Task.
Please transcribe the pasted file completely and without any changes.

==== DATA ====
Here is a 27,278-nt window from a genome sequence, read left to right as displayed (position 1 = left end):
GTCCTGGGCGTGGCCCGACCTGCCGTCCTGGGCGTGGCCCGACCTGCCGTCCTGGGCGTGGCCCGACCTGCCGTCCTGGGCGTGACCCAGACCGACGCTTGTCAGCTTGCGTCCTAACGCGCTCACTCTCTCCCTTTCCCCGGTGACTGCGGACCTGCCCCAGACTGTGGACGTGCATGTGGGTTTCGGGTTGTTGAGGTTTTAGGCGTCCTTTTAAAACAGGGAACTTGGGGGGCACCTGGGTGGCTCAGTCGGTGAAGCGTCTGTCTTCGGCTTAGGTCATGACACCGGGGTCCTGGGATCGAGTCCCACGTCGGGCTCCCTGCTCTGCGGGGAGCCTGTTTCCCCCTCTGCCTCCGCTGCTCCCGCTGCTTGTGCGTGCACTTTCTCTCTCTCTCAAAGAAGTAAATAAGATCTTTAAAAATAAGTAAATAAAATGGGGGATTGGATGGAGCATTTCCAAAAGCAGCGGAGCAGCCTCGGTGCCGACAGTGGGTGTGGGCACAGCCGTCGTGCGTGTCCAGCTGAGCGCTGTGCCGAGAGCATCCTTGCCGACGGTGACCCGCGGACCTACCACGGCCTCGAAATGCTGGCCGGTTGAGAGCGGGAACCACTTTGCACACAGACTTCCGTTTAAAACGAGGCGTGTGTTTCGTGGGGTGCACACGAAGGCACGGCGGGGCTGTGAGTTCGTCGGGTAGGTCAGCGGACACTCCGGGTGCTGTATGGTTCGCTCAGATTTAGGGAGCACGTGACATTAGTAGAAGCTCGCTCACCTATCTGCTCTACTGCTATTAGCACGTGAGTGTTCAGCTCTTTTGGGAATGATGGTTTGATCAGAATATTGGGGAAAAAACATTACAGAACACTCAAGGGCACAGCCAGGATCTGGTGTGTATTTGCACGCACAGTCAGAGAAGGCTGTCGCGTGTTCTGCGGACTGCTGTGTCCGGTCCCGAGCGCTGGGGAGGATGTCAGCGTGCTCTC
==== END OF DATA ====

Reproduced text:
Here is a 27,278-nt window from a genome sequence, read left to right as displayed (position 1 = left end):
GTCCTGGGCGTGGCCCGACCTGCCGTCCTGGGCGTGGCCCGACCTGCCGTCCTGGGCGTGGCCCGACCTGCCGTCCTGGGCGTGACCCAGACCGACGCTTGTCAGCTTGCGTCCTAACGCGCTCACTCTCTCCCTTTCCCCGGTGACTGCGGACCTGCCCCAGACTGTGGACGTGCATGTGGGTTTCGGGTTGTTGAGGTTTTAGGCGTCCTTTTAAAACAGGGAACTTGGGGGGCACCTGGGTGGCTCAGTCGGTGAAGCGTCTGTCTTCGGCTTAGGTCATGACACCGGGGTCCTGGGATCGAGTCCCACGTCGGGCTCCCTGCTCTGCGGGGAGCCTGTTTCCCCCTCTGCCTCCGCTGCTCCCGCTGCTTGTGCGTGCACTTTCTCTCTCTCTCAAAGAAGTAAATAAGATCTTTAAAAATAAGTAAATAAAATGGGGGATTGGATGGAGCATTTCCAAAAGCAGCGGAGCAGCCTCGGTGCCGACAGTGGGTGTGGGCACAGCCGTCGTGCGTGTCCAGCTGAGCGCTGTGCCGAGAGCATCCTTGCCGACGGTGACCCGCGGACCTACCACGGCCTCGAAATGCTGGCCGGTTGAGAGCGGGAACCACTTTGCACACAGACTTCCGTTTAAAACGAGGCGTGTGTTTCGTGGGGTGCACACGAAGGCACGGCGGGGCTGTGAGTTCGTCGGGTAGGTCAGCGGACACTCCGGGTGCTGTATGGTTCGCTCAGATTTAGGGAGCACGTGACATTAGTAGAAGCTCGCTCACCTATCTGCTCTACTGCTATTAGCACGTGAGTGTTCAGCTCTTTTGGGAATGATGGTTTGATCAGAATATTGGGGAAAAAACATTACAGAACACTCAAGGGCACAGCCAGGATCTGGTGTGTATTTGCACGCACAGTCAGAGAAGGCTGTCGCGTGTTCTGCGGACTGCTGTGTCCGGTCCCGAGCGCTGGGGAGGATGTCAGCGTGCTCTC